Most users will want to write their own scripts for import, but some libraries exist: the beancount.ingest library (within Beancount) provides a framework to automate the identification, extraction of transactions from and filing of downloadable files for various institutions. See its design doc for details.

In comparison, Ledger and HLedger support rudimentary conversions of transactions from CSV files as well as automated fetching of current prices that uses an external script you are meant to provide (getquote). CSV import is far insufficient for real world usage if you are to track all your accounts, so this needs to be extended. Hooking into an external script is the right thing to do, but Beancount favors taking a strong stance about this issue and instead not to provide code that would trigger any kind of network access nor support any external format as input. In Beancount you are meant to integrate price updates on your own, perhaps with your own script, and maybe bring in the data via an include file. (But if you don't like this, you could also write your own plugin module that could fetch live prices.)

Language Syntax

Beancount’s syntax is somewhat simpler and quite a bit more restrictive than Ledger’s. For its 2.0 version, the Beancount syntax was redesigned to be easily specifiable to a parser generator by a grammar. The tokens were simplified in order to make tokenization unambiguous. For example,

  • Currencies must be entirely in capital letters (allowing numbers and some special characters, like “_” or “-”). Currency symbols (such as $ or €) are not supported. (On the other hand, currencies with numbers require quoting in Ledger.)

  • Account names do not admit spaces (though you can use dashes), and must have at least two components, separated by colons.

  • Description strings must be quoted, like this: “AMEX PMNT”. No freestyle text as strings is supported anymore.

  • Dates are only parsed from ISO8601 format, that is, “YYYY-MM-DD”.

  • Tags must begin with “#”, and links with “^”.

  • Apart from the tag stack, all context information has been removed. There is no account alias, for example, nor is there a notion of “apply” as in Ledger (see “apply root” and “apply tag”). It requires a bit more verbose input—full account names—and so assumes that you have account name completion setup in your editor.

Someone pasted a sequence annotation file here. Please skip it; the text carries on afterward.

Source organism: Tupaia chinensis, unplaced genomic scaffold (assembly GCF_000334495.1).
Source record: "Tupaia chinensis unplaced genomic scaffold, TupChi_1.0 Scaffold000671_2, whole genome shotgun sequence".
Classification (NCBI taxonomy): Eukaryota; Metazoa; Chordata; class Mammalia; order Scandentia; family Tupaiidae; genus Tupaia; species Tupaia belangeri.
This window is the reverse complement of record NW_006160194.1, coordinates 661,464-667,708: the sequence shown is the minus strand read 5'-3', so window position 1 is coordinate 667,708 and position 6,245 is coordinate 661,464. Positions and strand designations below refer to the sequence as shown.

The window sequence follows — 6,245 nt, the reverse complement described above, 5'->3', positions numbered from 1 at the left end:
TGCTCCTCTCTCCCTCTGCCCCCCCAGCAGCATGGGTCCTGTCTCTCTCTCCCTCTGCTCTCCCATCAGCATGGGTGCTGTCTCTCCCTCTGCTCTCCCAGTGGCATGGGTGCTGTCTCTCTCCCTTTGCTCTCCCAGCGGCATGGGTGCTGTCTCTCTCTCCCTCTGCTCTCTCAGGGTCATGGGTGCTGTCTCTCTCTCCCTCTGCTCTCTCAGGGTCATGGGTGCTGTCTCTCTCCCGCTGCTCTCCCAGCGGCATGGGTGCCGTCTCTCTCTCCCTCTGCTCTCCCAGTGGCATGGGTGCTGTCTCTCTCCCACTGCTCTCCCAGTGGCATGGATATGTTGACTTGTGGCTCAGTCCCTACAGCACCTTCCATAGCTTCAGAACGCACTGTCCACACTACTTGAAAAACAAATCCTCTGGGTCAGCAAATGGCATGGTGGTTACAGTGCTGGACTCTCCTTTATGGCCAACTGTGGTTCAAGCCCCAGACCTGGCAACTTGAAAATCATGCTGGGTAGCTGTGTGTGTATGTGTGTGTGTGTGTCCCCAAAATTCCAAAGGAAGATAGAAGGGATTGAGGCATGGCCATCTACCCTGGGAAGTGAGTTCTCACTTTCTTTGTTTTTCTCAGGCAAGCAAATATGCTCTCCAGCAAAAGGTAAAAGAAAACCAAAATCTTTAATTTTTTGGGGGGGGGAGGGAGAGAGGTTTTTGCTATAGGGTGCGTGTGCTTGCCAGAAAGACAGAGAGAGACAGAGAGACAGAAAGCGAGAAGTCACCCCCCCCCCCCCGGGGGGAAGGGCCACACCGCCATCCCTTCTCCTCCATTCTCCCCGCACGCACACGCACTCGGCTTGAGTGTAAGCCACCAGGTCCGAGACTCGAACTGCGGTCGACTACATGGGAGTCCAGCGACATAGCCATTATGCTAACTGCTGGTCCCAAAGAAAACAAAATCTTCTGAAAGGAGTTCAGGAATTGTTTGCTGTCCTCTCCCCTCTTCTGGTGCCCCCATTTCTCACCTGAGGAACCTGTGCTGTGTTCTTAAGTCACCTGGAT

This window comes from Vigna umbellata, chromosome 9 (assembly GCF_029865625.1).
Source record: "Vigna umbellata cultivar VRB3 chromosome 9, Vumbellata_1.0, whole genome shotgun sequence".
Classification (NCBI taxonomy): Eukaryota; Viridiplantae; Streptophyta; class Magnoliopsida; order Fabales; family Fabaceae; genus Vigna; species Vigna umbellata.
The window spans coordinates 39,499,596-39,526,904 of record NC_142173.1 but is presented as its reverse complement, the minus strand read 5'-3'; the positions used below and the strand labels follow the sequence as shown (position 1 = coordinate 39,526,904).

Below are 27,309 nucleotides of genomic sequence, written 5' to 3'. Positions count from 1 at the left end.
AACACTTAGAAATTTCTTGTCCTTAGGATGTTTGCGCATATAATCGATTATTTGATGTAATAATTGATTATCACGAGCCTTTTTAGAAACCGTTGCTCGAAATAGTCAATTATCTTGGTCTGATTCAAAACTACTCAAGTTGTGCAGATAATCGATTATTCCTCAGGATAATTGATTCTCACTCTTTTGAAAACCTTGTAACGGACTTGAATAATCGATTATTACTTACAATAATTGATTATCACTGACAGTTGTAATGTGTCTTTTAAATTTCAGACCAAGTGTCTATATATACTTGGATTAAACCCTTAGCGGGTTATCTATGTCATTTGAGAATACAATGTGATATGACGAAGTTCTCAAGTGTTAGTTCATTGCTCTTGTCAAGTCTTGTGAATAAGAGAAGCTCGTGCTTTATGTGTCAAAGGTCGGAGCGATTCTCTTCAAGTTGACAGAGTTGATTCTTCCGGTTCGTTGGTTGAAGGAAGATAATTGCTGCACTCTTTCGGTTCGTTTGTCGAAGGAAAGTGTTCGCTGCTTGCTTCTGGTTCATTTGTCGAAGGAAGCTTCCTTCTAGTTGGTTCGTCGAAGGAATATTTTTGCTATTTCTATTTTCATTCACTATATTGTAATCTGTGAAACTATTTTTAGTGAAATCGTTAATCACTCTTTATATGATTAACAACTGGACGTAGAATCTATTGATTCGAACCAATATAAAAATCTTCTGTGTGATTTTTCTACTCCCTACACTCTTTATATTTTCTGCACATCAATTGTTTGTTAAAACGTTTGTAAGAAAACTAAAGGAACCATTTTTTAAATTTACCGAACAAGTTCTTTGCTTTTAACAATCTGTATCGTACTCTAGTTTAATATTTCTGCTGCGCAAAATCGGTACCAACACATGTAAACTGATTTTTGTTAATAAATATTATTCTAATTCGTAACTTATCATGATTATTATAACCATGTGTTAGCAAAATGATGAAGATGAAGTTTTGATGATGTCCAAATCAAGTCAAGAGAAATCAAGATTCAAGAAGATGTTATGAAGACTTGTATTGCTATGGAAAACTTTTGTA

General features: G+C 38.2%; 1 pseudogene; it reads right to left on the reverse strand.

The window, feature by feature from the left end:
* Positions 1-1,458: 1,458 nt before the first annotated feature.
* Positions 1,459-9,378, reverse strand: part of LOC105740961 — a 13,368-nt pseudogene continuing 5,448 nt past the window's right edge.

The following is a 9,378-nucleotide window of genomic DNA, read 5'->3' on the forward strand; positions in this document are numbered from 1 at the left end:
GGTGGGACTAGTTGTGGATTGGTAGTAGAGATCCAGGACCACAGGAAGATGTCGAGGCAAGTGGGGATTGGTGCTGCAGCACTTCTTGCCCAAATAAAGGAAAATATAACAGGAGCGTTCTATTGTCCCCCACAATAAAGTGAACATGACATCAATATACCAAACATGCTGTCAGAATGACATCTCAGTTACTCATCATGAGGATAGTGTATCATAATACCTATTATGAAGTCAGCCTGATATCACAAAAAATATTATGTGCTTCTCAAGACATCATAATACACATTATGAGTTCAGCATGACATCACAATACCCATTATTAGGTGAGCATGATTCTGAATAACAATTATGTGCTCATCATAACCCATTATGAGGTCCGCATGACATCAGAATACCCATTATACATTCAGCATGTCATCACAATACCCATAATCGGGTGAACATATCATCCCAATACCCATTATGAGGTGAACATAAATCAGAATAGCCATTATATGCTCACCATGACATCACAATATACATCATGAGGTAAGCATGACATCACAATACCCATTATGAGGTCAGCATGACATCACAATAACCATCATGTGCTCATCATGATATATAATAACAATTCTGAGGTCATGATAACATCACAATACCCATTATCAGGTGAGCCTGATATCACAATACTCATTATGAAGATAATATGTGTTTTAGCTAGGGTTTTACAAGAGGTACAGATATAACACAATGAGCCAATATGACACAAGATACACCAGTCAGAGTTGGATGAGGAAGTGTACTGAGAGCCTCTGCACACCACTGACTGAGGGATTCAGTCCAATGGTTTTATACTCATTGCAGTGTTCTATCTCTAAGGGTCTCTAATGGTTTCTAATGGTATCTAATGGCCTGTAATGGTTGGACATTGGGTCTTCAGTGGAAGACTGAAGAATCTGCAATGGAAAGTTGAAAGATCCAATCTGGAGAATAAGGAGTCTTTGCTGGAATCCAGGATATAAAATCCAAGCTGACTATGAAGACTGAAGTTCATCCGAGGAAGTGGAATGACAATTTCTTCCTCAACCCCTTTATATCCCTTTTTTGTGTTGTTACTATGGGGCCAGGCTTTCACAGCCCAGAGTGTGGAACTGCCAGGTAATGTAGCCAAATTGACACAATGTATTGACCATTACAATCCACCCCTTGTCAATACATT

As a side effect, these changes make the input syntax look a bit more like a programming language. These restrictions may annoy some users, but overall they make the task of parsing the contents of a ledger simpler and the resulting simplicity will pave the way for people to more easily write parsers in other languages. (Some subtleties remain around parsing indentation, which is meaningful in the syntax, but should be easily addressable in all contexts by building a custom lexer.)

Due to its looser and more user-friendly syntax, Ledger uses a custom parser. If you need to parse its contents from another language, the best approach is probably to create bindings into its source code or to use it to export the contents of a ledger to XML and then parse that (which works well). I suspect the parsing method might be reviewed in the next version of Ledger, because using a parser generator is liberating for experimentation.

Order Independence

Beancount offers a guarantee that the ordering of directives in an input file is irrelevant to the outcome of its computations. You should be able to organize your input file and reorder any declaration as is most convenient for you without having to worry about how the software will make its calculations. Not even directives that declare accounts (“Open”) are required to appear before these accounts get used in the file. All directives are parsed and then basically stably sorted before any calculation or validation occurs. This also makes it trivial to implement inclusions of multiple files (you can just concatenate the files if you want).